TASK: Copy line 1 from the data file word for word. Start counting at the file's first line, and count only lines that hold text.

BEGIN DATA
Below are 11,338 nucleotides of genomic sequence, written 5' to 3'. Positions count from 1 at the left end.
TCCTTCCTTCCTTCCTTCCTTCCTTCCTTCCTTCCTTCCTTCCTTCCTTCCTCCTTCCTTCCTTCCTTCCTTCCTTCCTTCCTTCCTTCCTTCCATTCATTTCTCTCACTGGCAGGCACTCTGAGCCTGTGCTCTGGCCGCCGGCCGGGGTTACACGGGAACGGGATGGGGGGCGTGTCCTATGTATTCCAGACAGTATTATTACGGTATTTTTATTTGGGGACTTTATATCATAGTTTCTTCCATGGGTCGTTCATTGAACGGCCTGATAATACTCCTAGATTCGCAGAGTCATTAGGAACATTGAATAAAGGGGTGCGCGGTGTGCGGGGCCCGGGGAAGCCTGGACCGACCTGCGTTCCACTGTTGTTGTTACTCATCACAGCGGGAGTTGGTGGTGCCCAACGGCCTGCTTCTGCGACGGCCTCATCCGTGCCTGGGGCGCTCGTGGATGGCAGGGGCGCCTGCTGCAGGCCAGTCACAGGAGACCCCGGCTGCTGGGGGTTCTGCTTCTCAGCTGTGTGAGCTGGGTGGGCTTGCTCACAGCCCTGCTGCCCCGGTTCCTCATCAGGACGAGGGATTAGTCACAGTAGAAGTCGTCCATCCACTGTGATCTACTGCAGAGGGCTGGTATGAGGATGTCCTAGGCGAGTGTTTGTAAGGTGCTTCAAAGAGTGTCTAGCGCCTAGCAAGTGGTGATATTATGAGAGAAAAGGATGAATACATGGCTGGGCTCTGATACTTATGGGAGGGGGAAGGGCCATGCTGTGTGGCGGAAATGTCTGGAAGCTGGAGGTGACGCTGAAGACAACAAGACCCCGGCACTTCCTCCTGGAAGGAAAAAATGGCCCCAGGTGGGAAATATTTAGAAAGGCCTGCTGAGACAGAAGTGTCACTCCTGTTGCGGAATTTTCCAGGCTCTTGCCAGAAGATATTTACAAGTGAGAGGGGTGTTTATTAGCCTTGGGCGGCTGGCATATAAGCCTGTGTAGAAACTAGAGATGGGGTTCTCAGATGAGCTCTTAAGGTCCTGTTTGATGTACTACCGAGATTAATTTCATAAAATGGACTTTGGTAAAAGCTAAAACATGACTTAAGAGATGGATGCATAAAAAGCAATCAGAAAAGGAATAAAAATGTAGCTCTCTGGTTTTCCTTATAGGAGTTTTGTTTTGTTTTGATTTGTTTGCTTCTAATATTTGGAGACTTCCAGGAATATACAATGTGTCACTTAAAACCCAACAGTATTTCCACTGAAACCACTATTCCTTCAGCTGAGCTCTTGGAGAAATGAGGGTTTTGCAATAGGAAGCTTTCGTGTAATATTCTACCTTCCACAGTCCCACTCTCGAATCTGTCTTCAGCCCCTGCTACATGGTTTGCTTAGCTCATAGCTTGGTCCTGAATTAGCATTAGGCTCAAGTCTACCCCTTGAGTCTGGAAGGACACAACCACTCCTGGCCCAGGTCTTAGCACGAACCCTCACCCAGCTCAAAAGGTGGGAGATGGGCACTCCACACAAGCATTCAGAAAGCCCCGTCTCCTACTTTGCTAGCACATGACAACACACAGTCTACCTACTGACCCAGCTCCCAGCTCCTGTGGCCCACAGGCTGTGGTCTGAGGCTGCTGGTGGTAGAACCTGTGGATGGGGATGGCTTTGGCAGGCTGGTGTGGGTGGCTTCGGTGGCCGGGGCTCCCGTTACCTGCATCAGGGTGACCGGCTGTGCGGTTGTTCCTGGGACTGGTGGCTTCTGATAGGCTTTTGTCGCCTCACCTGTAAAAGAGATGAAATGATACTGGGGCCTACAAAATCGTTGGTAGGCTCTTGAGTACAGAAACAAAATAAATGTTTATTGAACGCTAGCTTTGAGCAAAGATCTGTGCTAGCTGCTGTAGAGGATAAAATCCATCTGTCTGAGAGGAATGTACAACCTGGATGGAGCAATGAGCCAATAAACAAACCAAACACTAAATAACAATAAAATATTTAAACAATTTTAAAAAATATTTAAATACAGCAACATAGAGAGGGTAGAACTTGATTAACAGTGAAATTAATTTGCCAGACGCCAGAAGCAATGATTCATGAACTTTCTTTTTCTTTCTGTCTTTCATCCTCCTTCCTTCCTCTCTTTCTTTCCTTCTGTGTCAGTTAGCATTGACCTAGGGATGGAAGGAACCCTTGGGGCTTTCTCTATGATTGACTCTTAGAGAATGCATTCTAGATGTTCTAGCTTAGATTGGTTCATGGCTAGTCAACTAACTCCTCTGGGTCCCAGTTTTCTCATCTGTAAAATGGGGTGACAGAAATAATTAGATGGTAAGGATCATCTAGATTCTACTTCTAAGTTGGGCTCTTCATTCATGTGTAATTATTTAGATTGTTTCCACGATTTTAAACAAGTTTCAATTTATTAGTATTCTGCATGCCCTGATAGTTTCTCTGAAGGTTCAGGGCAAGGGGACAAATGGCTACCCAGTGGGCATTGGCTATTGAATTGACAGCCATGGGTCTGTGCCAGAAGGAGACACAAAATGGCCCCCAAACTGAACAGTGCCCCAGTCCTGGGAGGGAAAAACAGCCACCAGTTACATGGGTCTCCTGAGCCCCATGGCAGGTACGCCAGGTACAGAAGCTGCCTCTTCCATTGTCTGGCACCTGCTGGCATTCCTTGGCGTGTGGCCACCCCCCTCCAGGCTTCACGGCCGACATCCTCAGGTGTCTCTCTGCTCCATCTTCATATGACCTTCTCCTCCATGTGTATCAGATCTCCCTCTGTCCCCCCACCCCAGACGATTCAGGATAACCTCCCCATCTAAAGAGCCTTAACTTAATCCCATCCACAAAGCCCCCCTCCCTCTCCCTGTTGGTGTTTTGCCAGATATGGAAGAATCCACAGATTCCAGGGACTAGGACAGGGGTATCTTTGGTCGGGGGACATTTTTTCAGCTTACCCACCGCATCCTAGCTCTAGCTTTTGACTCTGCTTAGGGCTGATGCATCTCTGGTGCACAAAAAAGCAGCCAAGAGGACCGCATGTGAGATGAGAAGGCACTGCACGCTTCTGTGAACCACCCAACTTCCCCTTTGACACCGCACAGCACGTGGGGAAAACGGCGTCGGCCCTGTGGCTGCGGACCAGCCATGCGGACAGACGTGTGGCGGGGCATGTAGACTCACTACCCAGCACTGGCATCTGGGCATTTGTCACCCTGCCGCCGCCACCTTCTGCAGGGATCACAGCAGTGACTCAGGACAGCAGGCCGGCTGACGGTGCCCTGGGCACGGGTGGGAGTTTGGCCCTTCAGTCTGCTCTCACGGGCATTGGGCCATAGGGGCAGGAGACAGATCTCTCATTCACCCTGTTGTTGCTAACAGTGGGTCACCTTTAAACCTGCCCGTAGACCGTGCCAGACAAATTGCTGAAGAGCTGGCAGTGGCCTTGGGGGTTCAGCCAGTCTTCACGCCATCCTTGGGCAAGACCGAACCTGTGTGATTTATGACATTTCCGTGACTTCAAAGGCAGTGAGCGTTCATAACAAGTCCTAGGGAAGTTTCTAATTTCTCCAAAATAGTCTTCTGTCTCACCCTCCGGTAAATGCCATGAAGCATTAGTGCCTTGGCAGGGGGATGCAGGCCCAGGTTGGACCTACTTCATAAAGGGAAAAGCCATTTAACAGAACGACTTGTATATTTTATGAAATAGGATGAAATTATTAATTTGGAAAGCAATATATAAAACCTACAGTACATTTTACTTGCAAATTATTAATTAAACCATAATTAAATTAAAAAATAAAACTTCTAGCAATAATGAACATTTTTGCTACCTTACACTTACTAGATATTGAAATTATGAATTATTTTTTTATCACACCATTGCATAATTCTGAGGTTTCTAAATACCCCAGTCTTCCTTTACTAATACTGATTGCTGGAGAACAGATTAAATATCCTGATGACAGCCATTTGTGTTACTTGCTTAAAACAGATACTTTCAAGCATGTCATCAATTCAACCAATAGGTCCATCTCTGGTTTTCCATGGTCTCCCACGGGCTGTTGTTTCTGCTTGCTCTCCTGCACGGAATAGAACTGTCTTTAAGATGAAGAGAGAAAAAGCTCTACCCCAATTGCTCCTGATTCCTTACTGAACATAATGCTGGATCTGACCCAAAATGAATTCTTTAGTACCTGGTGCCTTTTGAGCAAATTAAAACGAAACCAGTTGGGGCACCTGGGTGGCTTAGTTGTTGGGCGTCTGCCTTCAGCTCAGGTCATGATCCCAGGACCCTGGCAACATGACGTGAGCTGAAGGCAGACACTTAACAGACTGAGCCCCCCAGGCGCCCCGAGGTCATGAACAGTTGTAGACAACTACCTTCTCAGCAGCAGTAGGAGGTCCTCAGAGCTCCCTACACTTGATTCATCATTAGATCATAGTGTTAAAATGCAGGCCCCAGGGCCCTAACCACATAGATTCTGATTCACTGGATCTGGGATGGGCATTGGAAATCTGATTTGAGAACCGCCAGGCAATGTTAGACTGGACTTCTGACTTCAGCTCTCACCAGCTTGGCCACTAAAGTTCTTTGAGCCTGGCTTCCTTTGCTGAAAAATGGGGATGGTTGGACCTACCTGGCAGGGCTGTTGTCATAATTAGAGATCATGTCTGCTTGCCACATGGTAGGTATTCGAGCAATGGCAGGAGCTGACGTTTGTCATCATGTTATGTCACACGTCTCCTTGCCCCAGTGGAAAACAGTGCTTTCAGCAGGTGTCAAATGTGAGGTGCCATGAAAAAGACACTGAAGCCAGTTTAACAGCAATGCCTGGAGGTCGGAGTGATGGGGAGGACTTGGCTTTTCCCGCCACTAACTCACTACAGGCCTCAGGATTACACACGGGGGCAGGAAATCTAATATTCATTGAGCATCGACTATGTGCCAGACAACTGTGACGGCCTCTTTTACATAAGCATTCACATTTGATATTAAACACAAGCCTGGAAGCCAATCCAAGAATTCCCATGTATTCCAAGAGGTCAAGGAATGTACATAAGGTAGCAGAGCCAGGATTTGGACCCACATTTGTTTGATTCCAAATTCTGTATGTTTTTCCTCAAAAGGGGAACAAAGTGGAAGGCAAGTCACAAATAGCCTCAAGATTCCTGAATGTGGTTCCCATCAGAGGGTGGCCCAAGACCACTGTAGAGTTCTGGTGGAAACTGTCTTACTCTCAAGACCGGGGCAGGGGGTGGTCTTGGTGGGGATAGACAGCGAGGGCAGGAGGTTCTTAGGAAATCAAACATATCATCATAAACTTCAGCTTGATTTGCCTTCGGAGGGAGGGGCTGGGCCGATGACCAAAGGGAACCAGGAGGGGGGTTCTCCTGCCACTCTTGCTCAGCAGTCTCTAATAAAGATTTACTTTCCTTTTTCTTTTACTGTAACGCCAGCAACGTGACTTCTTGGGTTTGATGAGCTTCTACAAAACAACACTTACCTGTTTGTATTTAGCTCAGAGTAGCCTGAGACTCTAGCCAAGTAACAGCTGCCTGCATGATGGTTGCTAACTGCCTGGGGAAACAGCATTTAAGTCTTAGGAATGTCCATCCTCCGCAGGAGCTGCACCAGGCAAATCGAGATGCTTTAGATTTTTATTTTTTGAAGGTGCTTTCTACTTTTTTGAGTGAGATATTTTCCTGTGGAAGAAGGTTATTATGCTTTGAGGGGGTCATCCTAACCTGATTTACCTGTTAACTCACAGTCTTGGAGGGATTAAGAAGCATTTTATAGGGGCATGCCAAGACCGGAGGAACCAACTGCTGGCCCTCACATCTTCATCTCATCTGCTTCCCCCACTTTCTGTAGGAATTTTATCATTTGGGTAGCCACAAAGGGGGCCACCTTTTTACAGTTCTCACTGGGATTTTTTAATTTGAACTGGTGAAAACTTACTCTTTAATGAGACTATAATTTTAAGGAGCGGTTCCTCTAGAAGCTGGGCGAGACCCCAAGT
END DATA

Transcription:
Below are 11,338 nucleotides of genomic sequence, written 5' to 3'. Positions count from 1 at the left end.